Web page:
The Florida Department of Law Enforcement began monitoring Hill's activities. Hill's church, Trinity Presbyterian in Valparaiso, ex-communicated him over his views.

On the morning of July 29, 1994, Hill was set up outside The Ladies Clinic for his weekly protest, but this time he also brought a 12-gauge.

Keri Taggart, who was six months pregnant at the time, said she arrived at work at 6 a.m. that day and saw Hill. She recalled Hill made a comment to her as she walked in the door.

"He's like, 'Oh Keri' you know, whatever he says to us, because, again, he knew our names," she said. "We just went into the clinic and started working to prepare (for the day)."

Shortly after 7 a.m., a truck carrying Dr. John Britton, James Barret, Britton's volunteer bodyguard, and June Barret pulled into the parking lot to drop Britton off for work at the clinic.

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Keri Taggart said she saw through a window the truck pull into the parking lot, and then she heard the shots.

Hill walked up to the truck and began shooting into the truck, killing Britton and James Barret and wounding June Barret.

Pensacola was now the site of the first two assassinations of abortion doctors in the U.S.

Keri Taggart heard the shots and immediately ran to lock the front door before running into her mother's office and calling 911.

She said her fear was that her mother was going to arrive any minute and pull into the parking lot with Hill wielding a shotgun. Police arrived before her mother did.

"She just happened to be late that day," Keri Taggart said.

Keri Taggart said she'll never forget seeing the image of the bodies of Britton and James Barrett in the parking lot.

"Blood was running down the driveway, and it's just a vision that's just photographed in my mind. It's just lasered in my brain, and I'll never ever be able to get rid of that," she said.

Hill was convicted of the murders and executed by the state of Florida in 2003. Hill said he never felt remorse for the murders and continue advocating his position from prison until his execution.

Burt held a press conference to denounce Hill and acts of violence against abortion doctors. While holding a three-month-old baby in front of reporters Burt shouted, "This is what we're about. We're about life, not death."

A few days later, Burt's viewing stands surrounding The Ladies Clinic were demolished under code enforcement orders by the city of Pensacola as unsafe structures.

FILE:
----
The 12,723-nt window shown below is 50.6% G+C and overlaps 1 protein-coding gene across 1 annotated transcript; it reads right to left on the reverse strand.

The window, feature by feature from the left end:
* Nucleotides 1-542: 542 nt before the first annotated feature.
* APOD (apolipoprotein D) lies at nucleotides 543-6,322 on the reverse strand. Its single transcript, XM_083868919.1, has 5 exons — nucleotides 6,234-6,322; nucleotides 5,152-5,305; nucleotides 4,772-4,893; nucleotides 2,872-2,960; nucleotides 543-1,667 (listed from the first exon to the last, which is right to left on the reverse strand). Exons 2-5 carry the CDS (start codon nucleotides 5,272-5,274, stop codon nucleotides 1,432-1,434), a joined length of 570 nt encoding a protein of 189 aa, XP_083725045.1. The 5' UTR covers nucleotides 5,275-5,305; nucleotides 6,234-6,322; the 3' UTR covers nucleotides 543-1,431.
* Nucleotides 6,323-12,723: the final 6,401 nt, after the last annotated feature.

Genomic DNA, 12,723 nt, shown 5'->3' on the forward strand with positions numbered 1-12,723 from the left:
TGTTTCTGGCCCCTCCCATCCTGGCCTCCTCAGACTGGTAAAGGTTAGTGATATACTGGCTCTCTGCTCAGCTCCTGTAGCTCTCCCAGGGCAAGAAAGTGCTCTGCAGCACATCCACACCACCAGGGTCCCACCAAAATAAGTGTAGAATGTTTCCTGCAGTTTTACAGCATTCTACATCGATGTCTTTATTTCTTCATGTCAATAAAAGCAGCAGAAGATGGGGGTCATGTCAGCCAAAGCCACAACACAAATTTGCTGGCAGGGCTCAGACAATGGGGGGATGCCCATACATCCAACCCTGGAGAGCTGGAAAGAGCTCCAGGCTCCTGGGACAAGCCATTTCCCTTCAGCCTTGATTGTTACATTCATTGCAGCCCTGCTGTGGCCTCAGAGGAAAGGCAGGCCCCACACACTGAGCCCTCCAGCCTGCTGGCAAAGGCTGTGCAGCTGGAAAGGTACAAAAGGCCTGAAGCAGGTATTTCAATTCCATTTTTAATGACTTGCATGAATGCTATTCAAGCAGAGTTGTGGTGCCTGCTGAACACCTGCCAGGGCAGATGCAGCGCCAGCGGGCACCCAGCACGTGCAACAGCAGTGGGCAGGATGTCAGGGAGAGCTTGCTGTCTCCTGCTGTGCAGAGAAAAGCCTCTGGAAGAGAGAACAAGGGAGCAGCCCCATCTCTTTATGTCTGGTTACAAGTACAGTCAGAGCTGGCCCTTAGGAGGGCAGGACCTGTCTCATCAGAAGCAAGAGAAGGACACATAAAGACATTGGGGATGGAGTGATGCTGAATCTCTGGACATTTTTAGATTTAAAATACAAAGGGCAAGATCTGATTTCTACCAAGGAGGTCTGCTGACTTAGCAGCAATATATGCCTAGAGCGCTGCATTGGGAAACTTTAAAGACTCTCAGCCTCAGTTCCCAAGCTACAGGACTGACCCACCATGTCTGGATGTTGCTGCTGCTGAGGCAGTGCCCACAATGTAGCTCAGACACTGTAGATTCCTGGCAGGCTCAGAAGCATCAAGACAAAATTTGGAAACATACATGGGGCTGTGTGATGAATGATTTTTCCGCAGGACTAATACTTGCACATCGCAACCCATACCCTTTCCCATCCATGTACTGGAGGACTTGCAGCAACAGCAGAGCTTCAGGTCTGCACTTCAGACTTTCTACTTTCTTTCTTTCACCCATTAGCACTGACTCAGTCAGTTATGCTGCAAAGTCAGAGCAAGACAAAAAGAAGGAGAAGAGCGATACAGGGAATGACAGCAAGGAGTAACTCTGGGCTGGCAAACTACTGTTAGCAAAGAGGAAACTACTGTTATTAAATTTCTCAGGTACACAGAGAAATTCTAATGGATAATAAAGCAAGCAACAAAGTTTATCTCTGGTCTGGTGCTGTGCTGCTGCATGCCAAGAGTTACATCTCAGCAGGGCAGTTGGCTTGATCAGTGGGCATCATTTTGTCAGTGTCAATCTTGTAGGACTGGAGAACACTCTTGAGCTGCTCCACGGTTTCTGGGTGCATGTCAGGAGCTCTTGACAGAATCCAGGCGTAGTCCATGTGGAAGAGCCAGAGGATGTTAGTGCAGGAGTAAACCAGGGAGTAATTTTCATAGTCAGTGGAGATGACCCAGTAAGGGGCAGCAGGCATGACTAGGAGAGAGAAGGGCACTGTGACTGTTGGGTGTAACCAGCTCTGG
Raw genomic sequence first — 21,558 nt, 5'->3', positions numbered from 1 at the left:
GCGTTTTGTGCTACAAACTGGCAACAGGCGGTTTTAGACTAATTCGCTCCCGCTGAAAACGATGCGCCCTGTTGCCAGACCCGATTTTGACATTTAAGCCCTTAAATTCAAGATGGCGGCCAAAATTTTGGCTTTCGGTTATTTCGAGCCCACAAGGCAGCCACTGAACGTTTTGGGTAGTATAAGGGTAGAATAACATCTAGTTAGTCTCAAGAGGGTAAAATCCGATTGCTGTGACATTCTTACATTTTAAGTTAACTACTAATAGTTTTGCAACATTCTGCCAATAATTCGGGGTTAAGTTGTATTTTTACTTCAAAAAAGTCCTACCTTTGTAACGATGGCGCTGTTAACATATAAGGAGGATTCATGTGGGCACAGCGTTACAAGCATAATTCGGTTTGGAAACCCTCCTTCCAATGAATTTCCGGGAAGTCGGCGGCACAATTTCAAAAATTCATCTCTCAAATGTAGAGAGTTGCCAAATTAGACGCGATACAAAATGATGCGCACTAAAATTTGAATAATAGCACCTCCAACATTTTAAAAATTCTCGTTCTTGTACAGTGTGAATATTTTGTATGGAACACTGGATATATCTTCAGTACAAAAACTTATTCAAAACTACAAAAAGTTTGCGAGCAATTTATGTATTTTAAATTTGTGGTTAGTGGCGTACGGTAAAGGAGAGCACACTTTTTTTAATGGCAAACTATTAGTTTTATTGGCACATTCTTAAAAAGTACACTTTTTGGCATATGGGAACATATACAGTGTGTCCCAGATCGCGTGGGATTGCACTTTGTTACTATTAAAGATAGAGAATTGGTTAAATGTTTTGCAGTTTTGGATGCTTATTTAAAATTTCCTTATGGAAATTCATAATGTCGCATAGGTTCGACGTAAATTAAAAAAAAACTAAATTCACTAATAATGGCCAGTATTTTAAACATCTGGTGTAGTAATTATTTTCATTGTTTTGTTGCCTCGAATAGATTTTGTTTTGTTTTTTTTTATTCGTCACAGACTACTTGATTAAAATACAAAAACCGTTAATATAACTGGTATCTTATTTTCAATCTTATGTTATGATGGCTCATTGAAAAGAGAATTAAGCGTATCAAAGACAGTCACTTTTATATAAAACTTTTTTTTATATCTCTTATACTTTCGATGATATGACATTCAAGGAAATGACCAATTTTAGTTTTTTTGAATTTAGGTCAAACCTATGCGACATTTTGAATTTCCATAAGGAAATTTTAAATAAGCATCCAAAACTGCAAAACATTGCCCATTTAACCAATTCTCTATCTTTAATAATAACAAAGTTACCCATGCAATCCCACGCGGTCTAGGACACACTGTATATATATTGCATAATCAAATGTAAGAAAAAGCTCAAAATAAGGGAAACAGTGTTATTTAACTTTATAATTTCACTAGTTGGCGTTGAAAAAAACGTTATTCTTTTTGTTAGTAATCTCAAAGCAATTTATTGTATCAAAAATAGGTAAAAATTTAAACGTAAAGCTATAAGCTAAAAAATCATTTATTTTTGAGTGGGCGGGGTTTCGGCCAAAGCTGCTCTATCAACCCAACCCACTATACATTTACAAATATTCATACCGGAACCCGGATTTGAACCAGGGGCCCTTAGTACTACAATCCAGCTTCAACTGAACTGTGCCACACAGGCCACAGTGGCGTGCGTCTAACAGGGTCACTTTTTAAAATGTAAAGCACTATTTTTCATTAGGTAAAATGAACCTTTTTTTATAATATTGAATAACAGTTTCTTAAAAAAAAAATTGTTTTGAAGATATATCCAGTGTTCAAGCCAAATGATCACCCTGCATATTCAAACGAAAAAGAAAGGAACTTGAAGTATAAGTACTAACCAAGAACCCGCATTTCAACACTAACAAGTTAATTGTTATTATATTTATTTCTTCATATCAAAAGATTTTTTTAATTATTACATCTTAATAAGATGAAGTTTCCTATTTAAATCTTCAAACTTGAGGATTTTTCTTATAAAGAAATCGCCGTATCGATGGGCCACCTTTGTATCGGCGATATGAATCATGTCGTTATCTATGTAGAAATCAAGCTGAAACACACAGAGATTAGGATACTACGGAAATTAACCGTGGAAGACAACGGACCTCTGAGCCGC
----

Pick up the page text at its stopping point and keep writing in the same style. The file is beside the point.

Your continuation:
U.S. Marshals were sent to protect the clinic in the wake of the murders. Despite the violence, Keri Taggart returned to work after the birth of her daughter.

"I was very skittish, very, very skittish," she said.

Eventually, she said she felt safe again, thanks to protection from the U.S. Marshals and eventually felt safe enough to bring her daughter to work on days when the clinic didn't perform procedures.

Linda Taggart retired in the 2000s, and The Ladies Clinic soon merged with the remaining abortion clinics in Pensacola and became the Community Health Care Center.

Burt soon lost his property surrounding the clinic as part of a settlement in a civil lawsuit with the family of Gunn and the Southern Poverty Law Center.

In 2003, Burt was charged with sexually molesting a child when a 15-year-old girl who had taken shelter at Our Father's House accused him of groping her and propositioning her for sex. The shelter was closed down and Burt was convicted in 2004 and sentenced to 18 years in prison. He died in prison in 2013.

The last publicly reported act of vandalism against the clinic occurred in 2012 when it was torched by an Alabama man named Bobby Joe Rogers.

Rogers later told investigators he decided to burn down the clinic while attending an anti-abortion protest in front of the clinic and saw a young woman enter the building. Rogers returned to the clinic that night and threw a beer bottle filled with gasoline at the building, setting it on fire.

The building was severely damaged and ultimately torn down because of the fire. The now renamed American Family Clinic moved to its current location off Davis Highway on Village Oaks Drive.

Extremism vs. nuance

Today, there is a growing fear that the debate over abortion rights will only grow more intense now that federal protection has been lost.

The watershed decision that overturned Roe v. Wade erased reproductive rights in place for nearly five decades. In the court's most closely watched and controversial case in years, a majority of the justices — all of whom were appointed by Republican presidents — held that the right to end a pregnancy was not found in the text of the Constitution nor the nation's history.

Melissa Fowler, chief program officer at the National Abortion Federation, told the News Journal in a written statement that the organization was preparing long before the decision came out.

"In just the first few months of 2022 alone, there were two clinic invasions, three attempted invasions, one blockade, and five other incidents where demonstrators trespassed on clinic property and refused to leave," Fowler said.

Keri Taggart said she believes while protests at abortion clinics will be a constant, it won't deter the women who work there.